June 3, 2017
1 - In some parts of New Mexico flowering plums, apricots, and some other fruits do not consistently produce fruit.
Yard and Garden June 3, 2017
My flowering plum has made fruit this year. I have been here 5 years and this tree never made fruit before. I thought it was for flowering only and would not make fruit. Why did it make fruit this year? Are the fruit safe to eat?
Several fruit trees we grow in New Mexico, especially the “flowering” plum and apricot trees may produce beautiful flowers most years without developing the fruit. This is due to our climate and the fact that these fruit trees tend to flower before our freezing weather ends. If a freeze occurs when they are flowering, the fruit will often not form fruit. If they flower during a cold period the bees may not be active and the flowers may not be pollinated. Without pollination the fruit will not form. If the fruit has formed and freezing weather occurs the fruit may be killed unless the cold is not severe and if there are enough leaves on the tree to hold some heat radiating from warm soil.
We also have problems with wind damaging the fruit or even blowing them from the branches as the branches whip against each other during the wind. Windy weather may also inhibit pollination.
In some parts of New Mexico the proper conditions for fruit production in apricots, flowering plums, and some other fruit bearing plants may come infrequently. In those rare years, these plants may produce the crop that we desired, or that we did not even expect as in your case.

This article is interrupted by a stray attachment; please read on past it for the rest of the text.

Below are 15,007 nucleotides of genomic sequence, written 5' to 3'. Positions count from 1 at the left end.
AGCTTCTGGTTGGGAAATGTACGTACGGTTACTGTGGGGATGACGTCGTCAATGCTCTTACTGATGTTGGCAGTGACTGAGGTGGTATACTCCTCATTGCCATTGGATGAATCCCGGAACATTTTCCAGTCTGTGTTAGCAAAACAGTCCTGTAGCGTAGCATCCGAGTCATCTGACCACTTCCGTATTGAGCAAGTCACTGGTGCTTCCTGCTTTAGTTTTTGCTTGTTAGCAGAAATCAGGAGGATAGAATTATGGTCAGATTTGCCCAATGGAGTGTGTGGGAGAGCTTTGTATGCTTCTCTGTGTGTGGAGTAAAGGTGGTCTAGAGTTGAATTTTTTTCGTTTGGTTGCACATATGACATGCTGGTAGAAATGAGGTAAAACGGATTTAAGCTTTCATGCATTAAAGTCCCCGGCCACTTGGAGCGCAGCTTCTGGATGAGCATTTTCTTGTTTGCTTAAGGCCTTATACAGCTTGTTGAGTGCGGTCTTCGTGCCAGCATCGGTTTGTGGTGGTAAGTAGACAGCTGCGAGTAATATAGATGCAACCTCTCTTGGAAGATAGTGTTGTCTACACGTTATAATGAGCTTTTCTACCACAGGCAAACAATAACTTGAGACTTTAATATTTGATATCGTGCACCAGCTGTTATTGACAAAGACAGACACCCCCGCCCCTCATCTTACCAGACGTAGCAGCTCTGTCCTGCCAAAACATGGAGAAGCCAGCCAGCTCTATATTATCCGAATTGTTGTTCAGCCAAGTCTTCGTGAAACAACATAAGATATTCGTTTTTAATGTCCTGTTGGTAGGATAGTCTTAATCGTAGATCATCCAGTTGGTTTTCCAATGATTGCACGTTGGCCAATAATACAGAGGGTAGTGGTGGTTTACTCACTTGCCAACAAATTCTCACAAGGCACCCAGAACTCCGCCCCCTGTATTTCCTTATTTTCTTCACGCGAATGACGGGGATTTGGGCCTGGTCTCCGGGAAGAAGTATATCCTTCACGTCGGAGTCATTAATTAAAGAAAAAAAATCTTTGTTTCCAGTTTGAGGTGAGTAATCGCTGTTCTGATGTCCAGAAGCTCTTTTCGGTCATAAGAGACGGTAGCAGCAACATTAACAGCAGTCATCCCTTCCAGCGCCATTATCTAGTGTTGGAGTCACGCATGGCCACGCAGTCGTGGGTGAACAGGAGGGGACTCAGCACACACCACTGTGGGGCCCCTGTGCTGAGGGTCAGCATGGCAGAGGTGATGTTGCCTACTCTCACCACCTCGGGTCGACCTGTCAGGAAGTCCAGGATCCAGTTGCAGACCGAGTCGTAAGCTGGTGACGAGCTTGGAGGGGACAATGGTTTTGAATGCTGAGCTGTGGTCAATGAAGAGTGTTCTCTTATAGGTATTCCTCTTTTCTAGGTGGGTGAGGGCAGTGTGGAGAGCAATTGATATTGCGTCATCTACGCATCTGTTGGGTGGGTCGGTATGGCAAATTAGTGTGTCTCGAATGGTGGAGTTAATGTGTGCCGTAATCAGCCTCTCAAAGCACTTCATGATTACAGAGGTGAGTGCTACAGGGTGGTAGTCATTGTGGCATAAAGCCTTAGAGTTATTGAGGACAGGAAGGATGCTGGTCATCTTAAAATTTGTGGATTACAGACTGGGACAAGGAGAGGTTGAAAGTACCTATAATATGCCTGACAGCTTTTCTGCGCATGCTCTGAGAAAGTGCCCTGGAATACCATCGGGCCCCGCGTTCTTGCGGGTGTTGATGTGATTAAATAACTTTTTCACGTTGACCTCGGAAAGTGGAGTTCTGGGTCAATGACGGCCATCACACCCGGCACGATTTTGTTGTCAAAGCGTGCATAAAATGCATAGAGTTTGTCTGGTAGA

The plums produced by the trees often called flowering plums should be very tasty. Some prove to be very tart, but they are good for eating and excellent for making preserves and jellies.
Proper selection of fruit varieties may allow you to increase the chances of a crop more frequently. Your local NMSU County Extension Service can provide you with the most recent research information regarding appropriate fruit trees for your part of New Mexico. In the case of some fruit types, we have few choices and must wait for those rare years when weather conditions are just right. Then we can enjoy those fruits from our own gardens.
For more gardening information, visit the NMSU Extension publications Web site at http://aces.nmsu.edu/pubs/_h, or to read past articles of Yard and Garden go to http://aces.nmsu.edu/pubs/periodicals.html.
Send your gardening questions to Yard and Garden, Attn: Dr. Curtis Smith at firstname.lastname@example.org or leave a message at https://www.facebook.com/NMSUExtExpStnPubs.
Curtis W. Smith, Ph.D., is an Extension Horticulture Specialist, retired from New Mexico State University's Cooperative Extension Service. NMSU and the U.S. Department of Agriculture cooperating.